My biggest complaint about this book is actually about Forever Evil. As you may or may not remember, that book picked up exactly where this one left off, with Luthor’s meeting with Ted Kord in his helicopter. I really wish I would have been able to read this book first, to see the change in Luthor as the day concludes. Here, Luthor is on top of the world, he can do no wrong. At the end of Forever Evil, he is brought to his knees with the realization that the world does in fact need Superman, and he really is gone.
It was powerful enough to see Luthor cowed by what was happening in Forever Evil, but it would have been so much stronger to see him fall from the pedestal he put himself on that day. To execute an elaborate, cruel plan to defame Superman only to realize later the world was in a lot of danger without him? That’s an intriguing position for Lex Luthor to be in, and would make for even more compelling story-telling than what we’ve seen here. I honestly don’t know why this book wasn’t published the same week as Forever Evil.
But I do go on! Let me turn things over to another member of the Peterson clan, Pete, otherwise known as my dad! You may remember him from Superman 0, where he discussed the origins of Good and Evil. Dad, do you think it’s safe to say that if Superman represents absolute goodness, Luthor represents the absolute lack of goodness?
Pete: Yup. But wait, readers, there’s more. I certainly agree that Mr. Soule has done a brilliant job of introducing us to the inherently evil personality of Lex Luthor. In fact, the only disagreement I have with your assessment of Luthor representing a lack of goodness lies in my opinion that Luthor not only lacks goodness, he personifies evil in a proactive way that makes The Grinch look like Mother Teresa. But we knew that, didn’t we? I first laid eyes on a Superman book as a wide-eyed child more than fifty years ago, and Lex Luthor, sporting a drastically different appearance than he does today, was doing his best to commit mayhem on an ever-increasing scale way back then, albeit while employing far less innovative means to do so. What’s different, then, about this book? Aside from the hours at the gym and the tailor’s, and the deadly efficient technology, how have Lex and his fellow characters on both sides of the good/evil divide changed?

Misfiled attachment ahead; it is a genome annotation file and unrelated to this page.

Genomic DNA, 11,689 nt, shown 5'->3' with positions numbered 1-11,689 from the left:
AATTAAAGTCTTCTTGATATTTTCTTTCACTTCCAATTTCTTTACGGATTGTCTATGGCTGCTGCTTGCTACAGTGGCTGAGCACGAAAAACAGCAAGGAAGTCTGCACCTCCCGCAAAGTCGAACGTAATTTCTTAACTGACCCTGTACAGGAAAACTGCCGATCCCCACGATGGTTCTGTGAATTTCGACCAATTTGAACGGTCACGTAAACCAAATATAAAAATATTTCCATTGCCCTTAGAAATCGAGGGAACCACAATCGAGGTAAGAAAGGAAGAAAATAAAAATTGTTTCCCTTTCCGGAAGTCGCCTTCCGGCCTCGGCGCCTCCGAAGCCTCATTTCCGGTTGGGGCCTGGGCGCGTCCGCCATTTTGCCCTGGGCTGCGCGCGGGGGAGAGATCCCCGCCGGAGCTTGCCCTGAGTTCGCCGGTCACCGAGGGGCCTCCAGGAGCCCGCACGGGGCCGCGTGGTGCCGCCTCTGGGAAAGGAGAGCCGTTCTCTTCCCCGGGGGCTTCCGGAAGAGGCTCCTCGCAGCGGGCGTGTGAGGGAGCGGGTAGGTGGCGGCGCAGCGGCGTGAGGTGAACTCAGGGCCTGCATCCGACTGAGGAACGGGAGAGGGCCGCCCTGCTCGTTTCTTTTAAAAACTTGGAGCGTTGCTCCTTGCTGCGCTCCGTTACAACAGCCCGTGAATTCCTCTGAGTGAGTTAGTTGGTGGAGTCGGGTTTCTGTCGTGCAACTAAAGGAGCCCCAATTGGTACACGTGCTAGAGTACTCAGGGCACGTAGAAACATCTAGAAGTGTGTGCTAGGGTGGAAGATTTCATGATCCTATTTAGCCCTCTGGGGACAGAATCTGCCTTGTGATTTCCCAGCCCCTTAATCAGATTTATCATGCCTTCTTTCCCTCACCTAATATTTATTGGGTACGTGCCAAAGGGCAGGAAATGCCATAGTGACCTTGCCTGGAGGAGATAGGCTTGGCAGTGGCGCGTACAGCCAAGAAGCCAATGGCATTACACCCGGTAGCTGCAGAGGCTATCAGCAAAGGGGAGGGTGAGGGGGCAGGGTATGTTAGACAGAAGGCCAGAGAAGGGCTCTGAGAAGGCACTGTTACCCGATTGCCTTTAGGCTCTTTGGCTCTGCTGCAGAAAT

As I re-read the book, it struck me that only one character recognizes and possibly even respects Luthor’s capacity for evil, and successfully steers clear of it. George, the prison guard, has a chance to cash in by accepting Luthor’s offer of a valuable Lex-used prison jumpsuit. George stops just short of revealing what he’d do with the princely sum, but it’s not a quantum leap to conclude that he has some sort of laudable purpose in mind; perhaps a favorite charity project, or, as Luthor suggests, his kids’ education. But George, aware of what even approaching Luthor’s evil aura will do to his future, resists the temptation. All the other side characters think they can somehow live with Luthor’s evil ways, with some (i.e. the mightily relieved surgeons) clinging to success and some failing miserably (R.I.P, Casey.) Still others unsuccessfully try to fight back, as does the hapless Mr. Spheeris; only George is unaffected.
I agree with your criticism of the timing of this book and Forever Evil, Shelby. Since, unlike you and your Retcon minions, I’m not up to speed on this or any other current stories, I was thoroughly confused. When you’d explained the process, I thought about what I’d learned about Luthor’s personality and concluded that there’s a link between these two, and the link points to a tiny little chink in Luthor’s self-confidently evil armor. In order to continue the evil deeds that massage his massive ego, Luthor needs worthy, high profile, competent opponents to destroy. His obsession with finding Superman and his frustration with Supes’ apparent disappearance point to this potentially fatal shortcoming, and I don’t think I’m imagining the tiniest hint of concern on Luthor’s face as he walks away from the evil-resistant George.